TOB: I’m not terribly interested in the Twins, but it is a testament to this article that I read the whole thing, and I was entertained the whole way. My favorite passage: “…Danny Santana, who’s to fielding what a three-year-old is to painting. Ervin Santana is back from his suspension, which he incurred due to an accidental anabolic steroids binge (it can happen to anyone)…” That’s really good. Also, as Phil mentioned – we went to the A’s/Twins game last Sunday and I got my first ever foul ball! And it was off the bat of Twins’ Centerfielder Aaron Hicks, for whom I shall forever have a soft spot.
Korean Basketball League ISO: Tall Men
Unlike most international basketball leagues that use free agency to distribute American players to its teams, the Korean Basketball League holds an American player draft every year. Players then sign one year contracts, and all American players re-enter the draft each season. The draft takes place in Las Vegas, and it is quirky, to say the least. For example, if you don’t attend the draft, you are not eligible to play in the league that year, even if spots open up during the season. Once players arrive in Korea, the coaches are demanding. But the draft, and the KBL, remain quite popular with American players because it pays well – a few hundred thousand a year, and the paychecks always arrive on time. This is a fascinating look into a strange process in a familiar game, featuring a cameo appearance by former Cal Bear/international rap video star/famed NBDL blogger Rod “Boom Tho” Benson. -TOB
Source: “What Happens In Vegas…the Strange World of the Korean Basketball League Draft”, Les Carpenter, The Guardian (07/23/2015)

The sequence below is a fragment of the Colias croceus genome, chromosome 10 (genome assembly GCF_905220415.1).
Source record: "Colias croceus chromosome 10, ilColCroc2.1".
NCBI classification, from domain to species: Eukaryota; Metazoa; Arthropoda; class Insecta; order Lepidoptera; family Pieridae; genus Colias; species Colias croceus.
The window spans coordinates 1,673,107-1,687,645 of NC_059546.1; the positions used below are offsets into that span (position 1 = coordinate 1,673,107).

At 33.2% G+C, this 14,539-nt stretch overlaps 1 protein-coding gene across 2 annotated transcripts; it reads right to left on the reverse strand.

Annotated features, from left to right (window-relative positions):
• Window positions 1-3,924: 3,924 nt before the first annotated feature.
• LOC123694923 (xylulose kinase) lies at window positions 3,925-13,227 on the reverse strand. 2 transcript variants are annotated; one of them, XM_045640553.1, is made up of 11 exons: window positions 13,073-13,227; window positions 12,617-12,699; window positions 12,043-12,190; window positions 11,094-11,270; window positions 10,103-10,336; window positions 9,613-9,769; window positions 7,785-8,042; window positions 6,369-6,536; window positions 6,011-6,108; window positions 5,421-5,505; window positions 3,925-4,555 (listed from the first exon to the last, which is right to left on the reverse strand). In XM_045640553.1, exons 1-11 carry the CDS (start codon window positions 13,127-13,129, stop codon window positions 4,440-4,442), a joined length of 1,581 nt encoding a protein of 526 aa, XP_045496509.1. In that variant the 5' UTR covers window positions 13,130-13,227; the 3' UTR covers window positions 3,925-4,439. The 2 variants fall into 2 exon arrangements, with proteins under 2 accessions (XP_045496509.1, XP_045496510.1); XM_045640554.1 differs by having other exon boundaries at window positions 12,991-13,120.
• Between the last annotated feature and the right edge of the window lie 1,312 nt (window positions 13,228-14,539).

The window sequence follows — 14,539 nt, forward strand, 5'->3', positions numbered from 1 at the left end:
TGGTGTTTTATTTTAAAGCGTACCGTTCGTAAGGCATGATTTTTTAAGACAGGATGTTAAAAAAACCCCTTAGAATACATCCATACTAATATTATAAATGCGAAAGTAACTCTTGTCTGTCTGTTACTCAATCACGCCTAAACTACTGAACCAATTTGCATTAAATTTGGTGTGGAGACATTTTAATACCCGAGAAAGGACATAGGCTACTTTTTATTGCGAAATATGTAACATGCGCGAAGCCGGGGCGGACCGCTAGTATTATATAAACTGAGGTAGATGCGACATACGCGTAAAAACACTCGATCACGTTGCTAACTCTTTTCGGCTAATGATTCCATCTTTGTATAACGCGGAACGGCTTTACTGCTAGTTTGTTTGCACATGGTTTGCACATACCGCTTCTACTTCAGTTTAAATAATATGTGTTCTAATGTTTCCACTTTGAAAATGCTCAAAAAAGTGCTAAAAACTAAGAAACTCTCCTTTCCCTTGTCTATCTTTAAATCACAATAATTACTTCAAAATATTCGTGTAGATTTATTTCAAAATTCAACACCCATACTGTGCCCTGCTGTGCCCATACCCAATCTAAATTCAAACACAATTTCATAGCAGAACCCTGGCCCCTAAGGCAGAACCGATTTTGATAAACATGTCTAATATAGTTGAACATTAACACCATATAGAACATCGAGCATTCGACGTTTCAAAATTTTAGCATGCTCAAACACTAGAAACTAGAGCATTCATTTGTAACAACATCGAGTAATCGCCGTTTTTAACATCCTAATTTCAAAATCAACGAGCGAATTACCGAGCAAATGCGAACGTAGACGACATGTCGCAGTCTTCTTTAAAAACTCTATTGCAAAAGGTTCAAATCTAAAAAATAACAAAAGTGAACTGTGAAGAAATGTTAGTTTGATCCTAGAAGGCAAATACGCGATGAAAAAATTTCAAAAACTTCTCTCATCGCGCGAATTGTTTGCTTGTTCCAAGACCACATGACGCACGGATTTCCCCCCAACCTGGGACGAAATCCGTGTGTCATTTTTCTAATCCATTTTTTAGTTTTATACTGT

PAL: “Starting this year each team must take one player 6ft 4in or under.” So you’re saying there’s a chance. In all seriousness, it still is a bit jarring when I remember that the majority of professional sports are not the NBA, MLB, NFL, NHL, and big-time soccer. I could ask what the draw is to watch less than the best sports teams, but then I think about college sports, high school sports, and – hey – a minor league baseball game is a pretty good time. This story also highlights the financial crapshoot that is a lot of professional teams when it comes to, you know, paying your employees. This is not the case in the KBL, which is why these dudes jump through absurd hoops. Good find, O’Brien!
Have we done too many Pedro stories? I don’t care.
As he awaits entry into the Hall this weekend, here’s a great story of a writer trying to interview Pedro in the Dominican Republic back in 2004 after Martinez was traded to the Mets. It was supposed to be a 24-hour trip. 4 days later, writer Juliet Macur is playing percussion in a band with Moises Alou in tow. – PAL
Source: “Recalling a Few Strikeouts in Pursuit of Pedro Martinez”, Juliet Macur, The New York Times (7/23/15)
TOB: Being a sportswriter does not seem all that fun – and chasing down an interview for four days is one such reason. But if you have to do it, being in the Dominican Republic on someone else’s dime doesn’t seem half bad.
Video of the Week:
We present to you: Radball.
PAL’s Song of the Week: John Prine, Iris DeMent – “In Spite of Ourselves”
Check out all of our weekly picks here (they’re good).
Like what you’ve read? Let us know by following this blog (on the right side, up near the top), or: